QAnon theories, which first emerged in October 2017 with some anonymous postings on 4chan, have attracted an increasing number of followers, including at least a dozen current candidates for Congress who have expressed support for QAnon. The emergence of the coronavirus has spawned new branches of the theory—making false claims about the origin of COVID-19 and its health effects—and ascribing a dark role to certain public figures, such as Soros and Hillary Clinton, who have long been targeted by far-right activists.
Joan Donovan, Shorenstein Center
Twitter acting against the networked faction of QAnon is a significant change to how it has traditionally applied its policies.”
In Twitter’s announcement last week, the company stated that its permanent suspension would apply to accounts tweeting about QAnon that engage in “violations of our multi-account policy, coordinating abuse around individual victims, or are attempting to evade a previous suspension.” Yet one QAnon-related account that remains active, with over 255,600 followers, is @VenezuelaAnons, which began a coordinated effort against Soros on Twitter, prompting #sorosesterrorismo, a Spanish-language hashtag alleging that Soros is a terrorist, to go viral.
Last week’s crackdown by Twitter was heralded as a long-overdue step by the platform, though its effectiveness remains in doubt.
“Twitter acting against the networked faction of QAnon is a significant change to how it has traditionally applied its policies,” says Joan Donovan, research director of the Shorenstein Center on Media and Public Policy, who also notes how K-pop adherents recently manipulated the platform to undermine President Trump’s rally in Tulsa, Oklahoma. “I think the battle between QAnon and K-pop shows Twitter how these groups can coordinate to manipulate their algorithms for good and bad purposes. Particularly, when it is used to push medical misinformation, we see it cause serious rifts in public discourse.”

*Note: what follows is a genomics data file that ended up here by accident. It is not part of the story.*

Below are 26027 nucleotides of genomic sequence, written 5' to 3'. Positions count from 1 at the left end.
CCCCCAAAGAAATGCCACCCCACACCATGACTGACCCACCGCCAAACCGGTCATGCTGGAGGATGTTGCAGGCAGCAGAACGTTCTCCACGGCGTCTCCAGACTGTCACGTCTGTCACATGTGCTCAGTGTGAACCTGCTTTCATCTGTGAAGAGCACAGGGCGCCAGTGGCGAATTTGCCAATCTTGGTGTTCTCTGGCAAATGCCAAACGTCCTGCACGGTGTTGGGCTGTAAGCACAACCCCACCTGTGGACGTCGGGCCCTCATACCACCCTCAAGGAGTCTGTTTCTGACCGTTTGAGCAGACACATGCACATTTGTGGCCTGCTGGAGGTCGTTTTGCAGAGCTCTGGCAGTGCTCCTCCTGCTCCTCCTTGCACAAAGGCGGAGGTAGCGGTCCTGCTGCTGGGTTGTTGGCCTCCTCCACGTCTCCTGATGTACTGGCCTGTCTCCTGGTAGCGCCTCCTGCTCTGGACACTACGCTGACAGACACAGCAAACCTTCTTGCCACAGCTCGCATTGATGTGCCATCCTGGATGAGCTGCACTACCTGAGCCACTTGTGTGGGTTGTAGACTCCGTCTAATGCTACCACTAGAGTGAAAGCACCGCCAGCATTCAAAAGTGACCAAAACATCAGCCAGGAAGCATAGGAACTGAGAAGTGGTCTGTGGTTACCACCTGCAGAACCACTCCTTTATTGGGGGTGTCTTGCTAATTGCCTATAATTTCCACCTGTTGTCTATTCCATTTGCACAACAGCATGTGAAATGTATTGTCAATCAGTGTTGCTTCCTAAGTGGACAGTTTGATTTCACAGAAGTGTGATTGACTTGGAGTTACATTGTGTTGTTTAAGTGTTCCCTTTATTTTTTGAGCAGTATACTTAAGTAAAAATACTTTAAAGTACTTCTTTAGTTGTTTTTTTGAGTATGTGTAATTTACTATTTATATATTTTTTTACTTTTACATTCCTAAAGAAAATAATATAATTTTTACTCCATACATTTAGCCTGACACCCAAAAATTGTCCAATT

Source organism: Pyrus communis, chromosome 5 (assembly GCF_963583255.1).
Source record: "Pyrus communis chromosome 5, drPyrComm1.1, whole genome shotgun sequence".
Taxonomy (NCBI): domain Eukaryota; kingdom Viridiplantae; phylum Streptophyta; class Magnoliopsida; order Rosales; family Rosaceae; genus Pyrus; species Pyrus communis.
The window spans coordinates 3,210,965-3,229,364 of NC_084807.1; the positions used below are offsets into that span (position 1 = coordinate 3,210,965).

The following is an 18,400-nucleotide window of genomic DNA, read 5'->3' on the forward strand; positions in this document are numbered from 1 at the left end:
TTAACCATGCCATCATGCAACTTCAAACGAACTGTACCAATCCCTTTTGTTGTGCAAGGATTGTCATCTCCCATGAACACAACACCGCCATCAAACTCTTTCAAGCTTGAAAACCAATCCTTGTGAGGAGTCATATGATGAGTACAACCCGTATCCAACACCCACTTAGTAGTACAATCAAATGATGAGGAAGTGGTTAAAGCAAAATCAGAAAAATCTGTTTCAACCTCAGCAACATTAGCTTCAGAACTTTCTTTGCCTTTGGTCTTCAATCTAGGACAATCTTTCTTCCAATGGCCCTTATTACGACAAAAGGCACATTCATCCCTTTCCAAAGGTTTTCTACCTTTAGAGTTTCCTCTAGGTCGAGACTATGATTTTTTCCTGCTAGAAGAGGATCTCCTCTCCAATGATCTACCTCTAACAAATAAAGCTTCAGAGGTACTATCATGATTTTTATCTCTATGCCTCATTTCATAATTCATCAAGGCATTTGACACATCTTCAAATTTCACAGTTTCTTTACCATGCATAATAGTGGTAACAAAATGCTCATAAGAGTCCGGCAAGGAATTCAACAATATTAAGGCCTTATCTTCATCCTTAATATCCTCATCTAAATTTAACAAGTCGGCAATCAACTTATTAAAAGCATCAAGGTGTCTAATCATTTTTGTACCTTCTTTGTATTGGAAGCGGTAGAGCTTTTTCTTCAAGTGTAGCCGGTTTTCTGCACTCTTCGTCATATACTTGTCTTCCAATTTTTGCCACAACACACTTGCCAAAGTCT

A global problem
Experts say Twitter’s crackdown on QAnon could also backfire, further feeding the paranoia of conspiracists and attracting even more followers. QAnon supporters have tried to evade detection on social media platforms with subtle tweaks, like adopting the number 17 (since Q is the 17th letter of the alphabet) and using “CueAnon” instead of QAnon. And as Rolling Stone reported last week, conspiracy mongers are fleeing Twitter for smaller platforms that give them more latitude to spread their theories, such as Parler, Telegram, Voat, and even TikTok.
Melanie Smith, head of analysis at social analytics firm Graphika, has been tracking the growth of the QAnon community and its evolution across social media platforms for the past two years. She says the problem is now a global one, with multifaceted factions seeing huge organic growth. Even countries such as Brazil and Japan are now home to dedicated QAnon communities, she says.
“QAnon accounts have proven resilient to previous efforts by platforms to curb some of the most problematic content it often shares,” Smith says. “There are difficulties in taking action against the QAnon community; Twitter accounts are rarely created for the sole purpose of supporting the movement and are usually engaged in promoting a much broader set of political beliefs, and the community is spread throughout a large network of channels across social media platforms. In this context, Twitter’s actions are unlikely to have a significant impact on the overall community.”